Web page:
- Developer David Burkett continued to develop Litecoin’s Mimblewimble privacy features this month
- Mimblewimble should arrive on Litecoin’s testnet in late September
- The project has raised $48,000 but needs to raise $72,000 in total
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Developer David Burkett has shared an update on his work to implement Mimblewimble on Litecoin. The upcoming feature will introduce optionally private transactions for LTC users.
This month, Burkett focused on implementing Initial Block Downloads. Whereas most other blockchains require full nodes to download several gigabytes of data related to past transactions, Litecoin’s implementation of Mimblewimble requires much less data. Burkett explains:
“The biggest innovation behind mimblewimble is that, in order to verify the chain, you just need to know … the “chain state.” … Since we don’t want to require everyone to download all old mimblewimble blocks, or to know about all old, spent outputs, we use a different structure to commit to the transactions.”
Mimblewimble is technically a blockchain protocol, not a blockchain in itself. This dynamic allows projects like Litecoin to integrate Mimblewimble with their own existing blockchain fairly easily.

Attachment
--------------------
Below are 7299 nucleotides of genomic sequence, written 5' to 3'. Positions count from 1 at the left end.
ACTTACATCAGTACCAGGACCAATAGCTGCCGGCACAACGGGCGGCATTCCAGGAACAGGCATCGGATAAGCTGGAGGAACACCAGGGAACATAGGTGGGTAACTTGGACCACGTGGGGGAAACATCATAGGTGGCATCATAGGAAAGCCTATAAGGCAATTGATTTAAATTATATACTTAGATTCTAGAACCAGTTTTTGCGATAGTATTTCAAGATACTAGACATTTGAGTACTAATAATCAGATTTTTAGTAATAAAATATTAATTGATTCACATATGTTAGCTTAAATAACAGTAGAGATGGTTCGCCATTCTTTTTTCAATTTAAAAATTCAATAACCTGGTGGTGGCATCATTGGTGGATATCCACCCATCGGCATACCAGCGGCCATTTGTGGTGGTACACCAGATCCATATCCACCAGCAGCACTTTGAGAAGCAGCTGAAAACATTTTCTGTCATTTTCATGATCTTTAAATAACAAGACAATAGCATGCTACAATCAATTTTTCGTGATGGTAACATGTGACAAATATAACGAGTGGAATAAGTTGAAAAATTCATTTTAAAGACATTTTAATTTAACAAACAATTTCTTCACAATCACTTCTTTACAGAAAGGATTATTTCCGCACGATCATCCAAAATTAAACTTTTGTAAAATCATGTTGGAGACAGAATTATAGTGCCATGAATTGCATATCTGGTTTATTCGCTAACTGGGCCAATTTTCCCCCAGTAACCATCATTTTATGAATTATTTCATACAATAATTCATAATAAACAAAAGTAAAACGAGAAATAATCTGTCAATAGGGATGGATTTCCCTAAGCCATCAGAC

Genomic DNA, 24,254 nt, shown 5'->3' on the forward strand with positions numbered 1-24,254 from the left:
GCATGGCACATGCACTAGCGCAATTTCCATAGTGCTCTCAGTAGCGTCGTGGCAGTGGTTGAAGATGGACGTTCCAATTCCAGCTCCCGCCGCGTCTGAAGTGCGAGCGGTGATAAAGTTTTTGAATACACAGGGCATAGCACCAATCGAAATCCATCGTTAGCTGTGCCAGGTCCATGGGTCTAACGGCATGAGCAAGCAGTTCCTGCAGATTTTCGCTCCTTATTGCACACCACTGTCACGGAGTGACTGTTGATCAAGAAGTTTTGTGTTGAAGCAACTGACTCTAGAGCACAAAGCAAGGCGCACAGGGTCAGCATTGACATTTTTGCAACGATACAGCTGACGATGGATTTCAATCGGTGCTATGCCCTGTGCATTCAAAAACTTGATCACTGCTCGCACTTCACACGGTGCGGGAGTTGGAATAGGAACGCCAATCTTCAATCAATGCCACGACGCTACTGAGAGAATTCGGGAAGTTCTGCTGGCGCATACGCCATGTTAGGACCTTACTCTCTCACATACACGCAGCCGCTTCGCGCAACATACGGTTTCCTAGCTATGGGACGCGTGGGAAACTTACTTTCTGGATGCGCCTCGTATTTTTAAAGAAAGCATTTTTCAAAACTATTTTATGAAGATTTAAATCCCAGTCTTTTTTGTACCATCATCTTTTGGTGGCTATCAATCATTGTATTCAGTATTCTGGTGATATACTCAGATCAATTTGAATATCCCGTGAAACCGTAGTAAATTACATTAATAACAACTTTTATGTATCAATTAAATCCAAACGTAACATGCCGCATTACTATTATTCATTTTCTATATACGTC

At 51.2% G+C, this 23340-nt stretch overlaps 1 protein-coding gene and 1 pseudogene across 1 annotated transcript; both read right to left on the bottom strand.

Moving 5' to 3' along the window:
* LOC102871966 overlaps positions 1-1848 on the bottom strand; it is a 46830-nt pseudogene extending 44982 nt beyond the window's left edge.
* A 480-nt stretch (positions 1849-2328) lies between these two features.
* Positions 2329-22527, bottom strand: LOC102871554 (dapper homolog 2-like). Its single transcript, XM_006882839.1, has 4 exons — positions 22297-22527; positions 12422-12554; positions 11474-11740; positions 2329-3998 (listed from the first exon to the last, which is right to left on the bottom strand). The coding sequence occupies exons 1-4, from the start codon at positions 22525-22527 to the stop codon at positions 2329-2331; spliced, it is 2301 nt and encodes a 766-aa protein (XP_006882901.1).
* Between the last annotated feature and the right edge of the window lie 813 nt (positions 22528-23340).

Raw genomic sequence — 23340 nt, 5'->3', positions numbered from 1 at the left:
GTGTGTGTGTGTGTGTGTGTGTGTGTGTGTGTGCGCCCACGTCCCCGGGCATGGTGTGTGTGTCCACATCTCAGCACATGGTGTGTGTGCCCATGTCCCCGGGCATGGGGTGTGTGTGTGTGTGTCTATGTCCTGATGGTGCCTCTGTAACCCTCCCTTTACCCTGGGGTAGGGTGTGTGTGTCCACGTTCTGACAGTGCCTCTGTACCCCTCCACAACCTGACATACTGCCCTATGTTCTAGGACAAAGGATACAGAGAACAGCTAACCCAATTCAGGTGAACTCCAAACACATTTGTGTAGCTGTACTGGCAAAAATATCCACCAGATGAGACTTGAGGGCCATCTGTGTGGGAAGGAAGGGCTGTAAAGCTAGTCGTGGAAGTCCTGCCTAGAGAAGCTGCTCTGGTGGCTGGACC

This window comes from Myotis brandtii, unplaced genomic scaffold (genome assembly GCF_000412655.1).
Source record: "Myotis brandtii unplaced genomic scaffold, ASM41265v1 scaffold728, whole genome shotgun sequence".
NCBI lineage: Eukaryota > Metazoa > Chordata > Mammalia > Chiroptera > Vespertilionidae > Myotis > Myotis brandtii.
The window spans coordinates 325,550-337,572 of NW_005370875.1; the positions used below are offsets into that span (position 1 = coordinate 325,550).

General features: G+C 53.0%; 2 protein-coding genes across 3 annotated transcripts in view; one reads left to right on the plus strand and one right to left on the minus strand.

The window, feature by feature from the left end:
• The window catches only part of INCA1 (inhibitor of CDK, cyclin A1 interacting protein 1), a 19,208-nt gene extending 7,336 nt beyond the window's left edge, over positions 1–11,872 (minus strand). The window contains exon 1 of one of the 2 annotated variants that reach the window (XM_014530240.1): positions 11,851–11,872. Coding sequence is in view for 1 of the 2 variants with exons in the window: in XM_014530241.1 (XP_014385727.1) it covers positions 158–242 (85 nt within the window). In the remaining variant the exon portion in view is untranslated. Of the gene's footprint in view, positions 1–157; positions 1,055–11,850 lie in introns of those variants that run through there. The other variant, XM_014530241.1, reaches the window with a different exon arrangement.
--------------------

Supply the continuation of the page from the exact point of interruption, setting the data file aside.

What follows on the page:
Delays This Month
David Burkett is also working on Grin++, a client for another Mimblewimble coin. Grin++ this month required an “enormous amount of effort,” Burkett says, which caused delays in his Litecoin work. Burkett says that Grin++ is now in maintenance mode and that this should be “the last time it interferes with Litecoin progress.”
Litecoin began developing its Mimblewimble implementation in January. Burkett’s previous update suggested that Mimblewimble’s testnet launch would take place in mid-September. However, this month’s news pushes the testnet launch to the end of September. Burkett has not estimated a date for a mainnet launch, which would deliver private transactions to general users.
Burkett notes that with “projects this large, things rarely go exactly as planned.” He plans to spend the extra time on code cleanup, testing, and documentation, all of which will improve the final product.
Funding Is Short for Litecoin
Though Litecoin’s Mimblewimble privacy features are nearing completion, the project is short on funding, according to Burkett:
Over 1,000 LTC (about $48,000) has been donated to the project so far. Community members have donated 500 LTC independently, and Litecoin leader Charlie Lee has matched those donations with another 500 LTC. The project aims to raise $72,000 in total.